If you plan to travel with firearms, please pay attention to this recent article from the NRA. It is important to follow the TSA rules, the airline rules for the particular airline on which you will be checking luggage, and also the suggestions in the article. Something I found interesting was the requirement to have a lock in every padlock hole as opposed to just a single lock. I checked on of my cases which has two locks on it and also found it had two padlock location so to fly with that case would require me to put two additional padlocks on the case. Not a big deal, but something which would certainly ruin your day if you showed up at the airport without the additional locks.
Ran into this video of Rob Leatham explaining why aiming is useless. Take a few minutes to watch it and you might learn something along the way.
Longtime readers of the blog may recall in 2012 a database of concealed handgun permit holders in North Carolina was published. It contained streets and some house numbers to alert residents who had a permit in their area. Mark Binker was one of the people behind that database and he caught some heat from the public for it and was mentioned in this blog several times until the database was taken down in 2013 because House Bill 937 made the information private.
Mark passed away unexpectedly over the weekend at the age of 43. He leaves behind his wife and two young sons. While many disagreed with his publishing of the concealed handgun permit database, no one wanted to see any harm come to Mark or his family.
There is a YouCaring fund which has been set up to received donations for Mark’s family. Please keep the Binker family in your thoughts.
House Bill 723 was introduced yesterday and passed the first reading today. There is so much wrong with this bill that nothing is right. So what that means is every gun grabber will be on board with it and tout it as common sense. What does it do you ask? Removes your right to protect yourself in the workplace or vehicle so get ready to run boys and girls. You’re still good to go INSIDE your home or residence, but otherwise you have to retreat if this passes. Got a kid coming by, better make sure the kid isn’t an idiot because if they gain access to your firearm your butt is on the line. The way I read it, that is true even if it isn’t your kid. More warnings if someone purchases a firearm. Gee thanks, that will solve a perceived problem. Better run out and get liability insurance if you own a firearm, it will be mandatory if this passes. Got a magazine capable of holding more than 15 rounds? Better hold on tight because you will not be able to buy any more if this passes. There’s more, but just that quick list should be enough to have every gun owner calling their representative and telling them this bill should die a quick death.
On the bright side here is a list of representatives to vote AGAINST in any future election if you care about your Second Amendment rights.
Rep. Pricey Harrison
Rep. Verla Isko
Rep. Susan Fisher
Rep. Carla Cunningham
Rep. Cecil Brockman
Rep. Elmer Floyd
This is a terrible bill and it should never see the light of day again!
PS: The news is saying they are getting rid of the NC Stand Your Ground law. We don’t actually have such a law. We have a Castle Doctrine instead. The difference is Stand Your Ground means wherever you are, Castle Doctrine covers your home, vehicle, and place of employment. Just goes to show if you want to know the law do not rely on your representatives and the media.
Happened upon a column this morning penned by Celia Rivenbark entitled Going Shopping With Guns. Apparently this was an earlier column entitled Guns In A Bookstore – – Really? It was marked as humor, but Celia describes sitting in a gift store/bookstore and seeing a family walk in with both parents open carrying firearms. Celia grew up in Duplin County and now resides in Wilmington, NC. She called the couple Bonnie & Clyde and mentioned after the family left the store posted a “no firearms allowed on premises” sign. My question for our country girl is since when to signs make us safe? Would a sign on your property to not break in ever cause someone to turn around who was intent on breaking into your home? Do speed limit signs keep people from speeding? Do nutrition labels keep us from overeating or getting fat? I was not aware of Celia before noticing her column and will probably ignore her moving forward, but if she believes a family legally open carrying is a problem and signs will keep us safe she truly has issues she needs to work through. Perhaps she should herself check out that self-help section of the bookstore.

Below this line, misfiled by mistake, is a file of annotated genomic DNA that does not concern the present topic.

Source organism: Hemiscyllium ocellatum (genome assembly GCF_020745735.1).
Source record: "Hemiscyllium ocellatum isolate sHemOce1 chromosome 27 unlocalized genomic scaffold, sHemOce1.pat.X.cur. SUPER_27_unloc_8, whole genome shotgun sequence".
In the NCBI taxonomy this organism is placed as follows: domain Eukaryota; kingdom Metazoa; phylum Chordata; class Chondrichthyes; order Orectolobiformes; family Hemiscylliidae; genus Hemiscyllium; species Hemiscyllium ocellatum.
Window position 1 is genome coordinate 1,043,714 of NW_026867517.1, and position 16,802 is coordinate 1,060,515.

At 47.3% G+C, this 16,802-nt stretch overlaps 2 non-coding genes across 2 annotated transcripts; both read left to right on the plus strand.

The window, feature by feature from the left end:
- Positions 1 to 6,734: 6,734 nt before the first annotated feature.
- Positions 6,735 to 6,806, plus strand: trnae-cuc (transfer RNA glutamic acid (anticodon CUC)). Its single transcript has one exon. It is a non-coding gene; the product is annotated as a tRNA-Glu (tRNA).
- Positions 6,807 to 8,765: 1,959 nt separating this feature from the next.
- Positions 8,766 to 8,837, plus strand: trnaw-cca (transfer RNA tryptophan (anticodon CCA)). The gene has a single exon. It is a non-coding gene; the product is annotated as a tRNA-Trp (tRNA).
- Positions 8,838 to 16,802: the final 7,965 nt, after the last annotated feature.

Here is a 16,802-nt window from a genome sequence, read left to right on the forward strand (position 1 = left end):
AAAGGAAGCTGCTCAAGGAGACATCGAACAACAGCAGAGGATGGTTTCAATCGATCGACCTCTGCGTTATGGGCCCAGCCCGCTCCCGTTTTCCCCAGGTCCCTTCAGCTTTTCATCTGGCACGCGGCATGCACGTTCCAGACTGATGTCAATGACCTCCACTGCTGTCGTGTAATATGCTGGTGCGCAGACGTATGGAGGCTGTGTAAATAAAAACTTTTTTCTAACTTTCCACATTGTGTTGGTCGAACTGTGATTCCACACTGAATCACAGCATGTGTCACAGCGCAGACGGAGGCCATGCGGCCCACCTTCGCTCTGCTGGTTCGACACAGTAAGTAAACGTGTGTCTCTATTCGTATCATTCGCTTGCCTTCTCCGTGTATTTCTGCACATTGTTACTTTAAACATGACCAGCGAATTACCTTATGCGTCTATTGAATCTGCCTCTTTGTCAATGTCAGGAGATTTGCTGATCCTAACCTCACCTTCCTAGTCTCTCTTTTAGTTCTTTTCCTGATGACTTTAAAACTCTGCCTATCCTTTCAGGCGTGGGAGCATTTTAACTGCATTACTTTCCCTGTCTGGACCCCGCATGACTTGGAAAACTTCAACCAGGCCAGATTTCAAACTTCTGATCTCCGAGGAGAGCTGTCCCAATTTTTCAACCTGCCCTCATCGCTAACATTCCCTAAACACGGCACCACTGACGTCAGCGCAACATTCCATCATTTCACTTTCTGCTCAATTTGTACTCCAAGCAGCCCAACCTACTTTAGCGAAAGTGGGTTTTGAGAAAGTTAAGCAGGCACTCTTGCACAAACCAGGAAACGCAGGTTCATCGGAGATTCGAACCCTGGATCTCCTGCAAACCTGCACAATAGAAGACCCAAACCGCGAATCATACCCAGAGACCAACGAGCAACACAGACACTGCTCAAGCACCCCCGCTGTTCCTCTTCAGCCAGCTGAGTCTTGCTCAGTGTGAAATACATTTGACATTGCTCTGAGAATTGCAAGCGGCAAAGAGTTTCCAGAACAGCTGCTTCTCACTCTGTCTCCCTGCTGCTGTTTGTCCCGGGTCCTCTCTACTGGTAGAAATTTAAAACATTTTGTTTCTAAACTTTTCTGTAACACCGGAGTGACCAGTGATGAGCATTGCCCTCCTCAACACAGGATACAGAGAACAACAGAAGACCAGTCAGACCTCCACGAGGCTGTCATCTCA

I recently found myself in the market for a bipod and settled on a Harris, not a knockoff, and opted for the 6″-9″ with a swivel. I must say finding information on the bipods was almost painful. I settled on the HBRMS which is spring loaded and has notches for 1″ increments. There is also the HBRS which is not spring loaded and does not have notches, but is the exact same price. There are options without the swivel and with longer legs, but for my purposes a 6″-9″ will work just fine.
Anyway, the Harris HBRMS comes with a knurled knob which is very difficult to grasp. For that reason there are many aftermarket pivot lock handles. After dropping the coin on the bipod, I really did not want to spend much on a pivot lock handle. After reading some Amazon reviews I settled on the Caldwell which at the time was $9.99. It is made for their Harris knockoff, but also comes with an SAE adapter which fits the Harris. Putting it on was a cinch. You remove the nut on the Harris with a 1/4″ socket or nut driver and after removing the knob, thread on the SAE adapter. Then put on the handle and using an allen wrench, 2.5mm IIRC, tighten down the screw for the handle. After that you are ready to roll. It took longer to find the tools in the toolbox than to change out the knob for the handle. I especially like that I can lift the handle if I need to reposition it to make it tighter or looser.
Anyway, if you need a handle for a Harris bipod with a swivel I recommend the Caldwell. The price is right and it only takes a few minutes to install!
Some time back there was a video of Keanu Reeves training 3 Gun for John Wick 2 which went viral. It wasn’t this one, but this one demonstrates his abilities.
Recently BuzzFeed went to Taran Tactical to train like Keanu. While they did not quite beat his time, with more training they probably could have matched it.
Recently a fellow instructor discouraged a student from investigating a Taurus firearm based on their own past experience with the company. Best I can recall from a foggy brain that happened over five years ago, but it is apparent the pain is still felt from poor customer service and slow warranty service. When that happens we often steer clear of a particular manufacturer as a result. I’m not exactly sure that is fair, especially if the sins are sins of the past. Let’s take a look at a recent incident with customer service which happened to a friend of mine and you decide if you would buy their firearms knowing what could happen should you need a warranty repair and have to deal with customer service.